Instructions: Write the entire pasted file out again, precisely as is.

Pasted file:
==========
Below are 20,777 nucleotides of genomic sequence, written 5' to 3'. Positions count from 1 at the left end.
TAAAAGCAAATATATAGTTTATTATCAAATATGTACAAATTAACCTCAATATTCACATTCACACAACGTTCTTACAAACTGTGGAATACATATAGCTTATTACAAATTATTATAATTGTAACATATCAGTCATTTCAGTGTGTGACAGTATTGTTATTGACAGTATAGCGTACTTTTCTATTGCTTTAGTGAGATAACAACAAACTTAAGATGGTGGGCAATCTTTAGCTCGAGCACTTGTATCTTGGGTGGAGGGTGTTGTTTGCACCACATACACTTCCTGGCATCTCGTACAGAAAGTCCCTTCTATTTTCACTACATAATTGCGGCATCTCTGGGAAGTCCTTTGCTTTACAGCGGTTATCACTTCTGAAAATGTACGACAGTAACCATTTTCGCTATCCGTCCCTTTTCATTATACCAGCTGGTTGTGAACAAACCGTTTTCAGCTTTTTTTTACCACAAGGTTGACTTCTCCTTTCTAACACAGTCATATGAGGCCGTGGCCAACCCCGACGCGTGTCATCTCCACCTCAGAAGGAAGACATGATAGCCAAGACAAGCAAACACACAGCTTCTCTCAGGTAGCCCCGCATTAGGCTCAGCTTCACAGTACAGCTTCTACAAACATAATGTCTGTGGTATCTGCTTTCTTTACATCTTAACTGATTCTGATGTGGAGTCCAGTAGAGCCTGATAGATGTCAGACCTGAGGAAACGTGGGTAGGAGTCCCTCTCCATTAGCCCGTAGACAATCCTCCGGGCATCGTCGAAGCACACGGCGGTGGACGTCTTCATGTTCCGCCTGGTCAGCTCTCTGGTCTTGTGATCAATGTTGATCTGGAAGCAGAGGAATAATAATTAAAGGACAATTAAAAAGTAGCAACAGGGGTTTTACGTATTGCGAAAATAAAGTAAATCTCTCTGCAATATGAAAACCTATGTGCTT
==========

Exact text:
Below are 20,777 nucleotides of genomic sequence, written 5' to 3'. Positions count from 1 at the left end.
TAAAAGCAAATATATAGTTTATTATCAAATATGTACAAATTAACCTCAATATTCACATTCACACAACGTTCTTACAAACTGTGGAATACATATAGCTTATTACAAATTATTATAATTGTAACATATCAGTCATTTCAGTGTGTGACAGTATTGTTATTGACAGTATAGCGTACTTTTCTATTGCTTTAGTGAGATAACAACAAACTTAAGATGGTGGGCAATCTTTAGCTCGAGCACTTGTATCTTGGGTGGAGGGTGTTGTTTGCACCACATACACTTCCTGGCATCTCGTACAGAAAGTCCCTTCTATTTTCACTACATAATTGCGGCATCTCTGGGAAGTCCTTTGCTTTACAGCGGTTATCACTTCTGAAAATGTACGACAGTAACCATTTTCGCTATCCGTCCCTTTTCATTATACCAGCTGGTTGTGAACAAACCGTTTTCAGCTTTTTTTTACCACAAGGTTGACTTCTCCTTTCTAACACAGTCATATGAGGCCGTGGCCAACCCCGACGCGTGTCATCTCCACCTCAGAAGGAAGACATGATAGCCAAGACAAGCAAACACACAGCTTCTCTCAGGTAGCCCCGCATTAGGCTCAGCTTCACAGTACAGCTTCTACAAACATAATGTCTGTGGTATCTGCTTTCTTTACATCTTAACTGATTCTGATGTGGAGTCCAGTAGAGCCTGATAGATGTCAGACCTGAGGAAACGTGGGTAGGAGTCCCTCTCCATTAGCCCGTAGACAATCCTCCGGGCATCGTCGAAGCACACGGCGGTGGACGTCTTCATGTTCCGCCTGGTCAGCTCTCTGGTCTTGTGATCAATGTTGATCTGGAAGCAGAGGAATAATAATTAAAGGACAATTAAAAAGTAGCAACAGGGGTTTTACGTATTGCGAAAATAAAGTAAATCTCTCTGCAATATGAAAACCTATGTGCTT